New Beginnings will take place during the weekend of October 17-19, 2014 at Honey Creek. New Beginnings is a weekend retreat for teenagers in grades 7-9 led by a team of mostly teenagers, with a few adults, and two clergy spiritual directors. The weekend takes participants through a discovery about ourselves, our friends, our families, our faith, and how to live out our faith in our daily lives.


This discovery happens trough making new friends and sharing with old ones, through singing, skits, talks given by teens, videos, games, worship, and conversation with each other! Participants are encouraged to bring friends from your church and an adult who will stay through the weekend. Everyone will take an active part in the program. You can go to New Beginnings as many times as you'd long as you're in grades 7-9.  


Applications are now being accepted for New Beginnings #45 which will be held October 17-19 at Honey Creek. 


Click here to register to participate in New Beginnings #45   


Latest Youth Programs Email Newsletter Available

Get the specifics on the Divergent themed Fall Gathering planned for September and the Bishop's Burger Bash and New Beginnings planned for October, a report on the Acolyte Festival and all the rest of the news of Youth Programs in the Diocese of Georgia. Click here for the late August edition of News from the DoG House.

Clergy Conference Focusing on Congregational Vitality
The Fall Clergy Conference will offer resources so the parish church may more fully live what it is - an expression of the Body of Christ, the People of God. Our presenters will be Bob Gallagher and Michelle Heyne.

Gallagher brings 40 years of experience in leadership training and parish development. Bob has been a parish priest and served as  a diocesan congregational development officer as well as consulting with hundreds of congregations. He was Director of the Church Development Institute (CDI) at the General Theological Seminary from 1985-2000 and continued as the Director of the CDI in Seattle until in 2011 when that changed to Shaping the Parish. Heyne brings empathy, humor, and a solid grounding in ecclesiology and effective organizational dynamics to her work as a trainer and consultant.  She is committed to helping parish leaders bring about effective change by developing the skills they need to make the most of the gifts they already have.  She has worked as a financial services executive for over 25 years and served as a parish lay leader for 15. Heyne has extensive experience with financial management, interpersonal communications and team dynamics, and developing and implementing organizational change initiatives. More information on the presenters is found online at their website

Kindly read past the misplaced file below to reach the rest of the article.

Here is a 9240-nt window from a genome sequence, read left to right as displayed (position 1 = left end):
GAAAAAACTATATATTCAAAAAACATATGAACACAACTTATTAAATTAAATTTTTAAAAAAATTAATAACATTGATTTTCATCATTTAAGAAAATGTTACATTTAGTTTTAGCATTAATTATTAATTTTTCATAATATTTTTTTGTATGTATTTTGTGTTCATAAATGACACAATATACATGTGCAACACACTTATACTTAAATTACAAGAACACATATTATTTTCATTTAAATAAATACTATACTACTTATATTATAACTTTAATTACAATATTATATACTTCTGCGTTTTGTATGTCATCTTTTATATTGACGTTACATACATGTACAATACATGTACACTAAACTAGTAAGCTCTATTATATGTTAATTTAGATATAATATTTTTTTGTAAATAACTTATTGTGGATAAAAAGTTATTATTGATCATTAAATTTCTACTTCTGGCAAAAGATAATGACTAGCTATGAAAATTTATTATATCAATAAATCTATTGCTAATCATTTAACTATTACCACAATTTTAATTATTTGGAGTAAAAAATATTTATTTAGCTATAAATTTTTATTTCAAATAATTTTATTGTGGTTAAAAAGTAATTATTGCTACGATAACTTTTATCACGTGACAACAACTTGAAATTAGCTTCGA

Cost for the meeting including the conference presentations, room and board are Lodge Room Double for $158, Lodge Room Single for $240, Shared cottage (or Dorm) for $118 and Tent Camping and Commuters for $100.

Click here to register for the Clergy Conference online 

Seersucker Sunday

A photo of the Seersucker Sunday Celebration at Christ Church, Savannah, which is a Labor Day weekend tradition for that congregation.

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Diocesan Staff                             
The Episcopal Diocese of Georgia